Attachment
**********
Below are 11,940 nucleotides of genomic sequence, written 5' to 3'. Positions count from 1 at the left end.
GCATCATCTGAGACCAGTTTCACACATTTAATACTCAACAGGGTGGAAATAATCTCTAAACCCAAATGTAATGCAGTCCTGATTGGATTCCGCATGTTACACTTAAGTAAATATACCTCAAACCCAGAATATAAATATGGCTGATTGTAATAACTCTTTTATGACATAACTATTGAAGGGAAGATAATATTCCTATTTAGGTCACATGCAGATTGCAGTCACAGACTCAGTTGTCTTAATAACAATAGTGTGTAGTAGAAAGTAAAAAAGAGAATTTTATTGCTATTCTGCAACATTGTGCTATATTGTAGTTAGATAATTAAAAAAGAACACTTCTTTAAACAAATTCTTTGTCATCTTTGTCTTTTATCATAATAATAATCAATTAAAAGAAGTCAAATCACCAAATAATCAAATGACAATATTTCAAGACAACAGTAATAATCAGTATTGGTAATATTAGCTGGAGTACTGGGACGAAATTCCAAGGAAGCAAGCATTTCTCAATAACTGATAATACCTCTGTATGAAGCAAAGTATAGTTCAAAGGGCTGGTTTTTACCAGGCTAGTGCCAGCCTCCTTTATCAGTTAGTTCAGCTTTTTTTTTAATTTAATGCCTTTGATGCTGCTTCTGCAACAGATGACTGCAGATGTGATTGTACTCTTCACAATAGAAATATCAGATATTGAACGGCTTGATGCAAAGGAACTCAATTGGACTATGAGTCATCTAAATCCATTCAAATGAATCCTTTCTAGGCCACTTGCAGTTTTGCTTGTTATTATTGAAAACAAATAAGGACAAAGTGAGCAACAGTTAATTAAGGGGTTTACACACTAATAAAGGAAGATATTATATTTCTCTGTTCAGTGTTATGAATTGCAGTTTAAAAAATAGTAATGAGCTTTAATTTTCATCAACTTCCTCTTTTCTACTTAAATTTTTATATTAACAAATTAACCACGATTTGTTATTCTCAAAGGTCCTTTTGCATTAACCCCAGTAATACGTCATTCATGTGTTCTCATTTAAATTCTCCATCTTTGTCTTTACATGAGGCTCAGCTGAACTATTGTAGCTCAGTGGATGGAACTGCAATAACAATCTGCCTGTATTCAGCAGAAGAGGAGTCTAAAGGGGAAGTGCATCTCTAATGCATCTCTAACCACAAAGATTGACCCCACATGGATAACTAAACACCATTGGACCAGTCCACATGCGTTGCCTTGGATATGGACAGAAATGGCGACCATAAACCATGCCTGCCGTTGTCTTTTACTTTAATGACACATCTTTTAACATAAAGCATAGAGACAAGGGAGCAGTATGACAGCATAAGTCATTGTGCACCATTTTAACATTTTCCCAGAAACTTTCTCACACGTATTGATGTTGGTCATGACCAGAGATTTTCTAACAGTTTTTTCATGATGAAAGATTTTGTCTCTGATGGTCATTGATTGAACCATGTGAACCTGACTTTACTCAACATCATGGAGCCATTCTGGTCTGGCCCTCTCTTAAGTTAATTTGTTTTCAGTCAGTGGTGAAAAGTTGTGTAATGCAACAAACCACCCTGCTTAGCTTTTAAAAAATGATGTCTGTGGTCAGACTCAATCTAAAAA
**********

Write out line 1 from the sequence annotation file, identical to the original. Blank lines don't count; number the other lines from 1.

Below are 11,940 nucleotides of genomic sequence, written 5' to 3'. Positions count from 1 at the left end.